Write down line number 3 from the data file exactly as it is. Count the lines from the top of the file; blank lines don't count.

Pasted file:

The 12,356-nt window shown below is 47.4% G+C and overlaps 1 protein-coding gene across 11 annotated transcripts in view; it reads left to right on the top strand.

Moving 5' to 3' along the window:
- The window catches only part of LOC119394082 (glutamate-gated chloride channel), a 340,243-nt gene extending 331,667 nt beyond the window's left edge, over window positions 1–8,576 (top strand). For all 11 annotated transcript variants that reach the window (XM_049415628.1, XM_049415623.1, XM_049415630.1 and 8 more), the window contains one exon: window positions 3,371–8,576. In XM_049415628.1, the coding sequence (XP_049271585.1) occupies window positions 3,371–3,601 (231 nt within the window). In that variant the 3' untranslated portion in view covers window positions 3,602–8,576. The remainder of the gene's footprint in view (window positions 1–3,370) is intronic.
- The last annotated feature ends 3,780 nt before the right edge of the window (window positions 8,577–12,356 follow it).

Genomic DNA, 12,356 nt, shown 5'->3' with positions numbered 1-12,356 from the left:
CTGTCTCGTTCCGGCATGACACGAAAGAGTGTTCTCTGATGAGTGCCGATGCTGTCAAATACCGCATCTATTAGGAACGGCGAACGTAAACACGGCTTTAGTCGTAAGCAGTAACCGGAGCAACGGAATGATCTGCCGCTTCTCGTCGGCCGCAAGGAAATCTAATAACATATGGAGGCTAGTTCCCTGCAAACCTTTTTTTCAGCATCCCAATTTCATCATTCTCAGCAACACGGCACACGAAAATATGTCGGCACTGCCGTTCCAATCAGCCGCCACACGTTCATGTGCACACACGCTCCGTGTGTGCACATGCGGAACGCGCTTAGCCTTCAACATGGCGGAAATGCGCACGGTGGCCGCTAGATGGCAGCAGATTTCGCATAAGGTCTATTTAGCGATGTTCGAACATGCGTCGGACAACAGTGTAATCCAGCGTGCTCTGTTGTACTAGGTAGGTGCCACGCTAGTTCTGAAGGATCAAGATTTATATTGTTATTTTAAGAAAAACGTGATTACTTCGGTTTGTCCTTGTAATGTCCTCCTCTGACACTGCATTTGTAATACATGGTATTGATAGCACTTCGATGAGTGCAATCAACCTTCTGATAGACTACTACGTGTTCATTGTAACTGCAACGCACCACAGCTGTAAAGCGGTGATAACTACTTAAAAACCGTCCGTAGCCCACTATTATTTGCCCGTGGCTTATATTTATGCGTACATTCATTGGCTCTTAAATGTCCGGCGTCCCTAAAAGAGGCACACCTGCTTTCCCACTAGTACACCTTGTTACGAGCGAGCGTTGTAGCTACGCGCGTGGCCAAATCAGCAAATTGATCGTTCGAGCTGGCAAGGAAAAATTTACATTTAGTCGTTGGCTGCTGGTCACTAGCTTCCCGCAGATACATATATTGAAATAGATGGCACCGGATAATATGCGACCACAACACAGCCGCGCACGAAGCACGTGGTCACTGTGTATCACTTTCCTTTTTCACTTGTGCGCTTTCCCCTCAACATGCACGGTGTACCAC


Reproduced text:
- The window catches only part of LOC119394082 (glutamate-gated chloride channel), a 340,243-nt gene extending 331,667 nt beyond the window's left edge, over window positions 1–8,576 (top strand). For all 11 annotated transcript variants that reach the window (XM_049415628.1, XM_049415623.1, XM_049415630.1 and 8 more), the window contains one exon: window positions 3,371–8,576. In XM_049415628.1, the coding sequence (XP_049271585.1) occupies window positions 3,371–3,601 (231 nt within the window). In that variant the 3' untranslated portion in view covers window positions 3,602–8,576. The remainder of the gene's footprint in view (window positions 1–3,370) is intronic.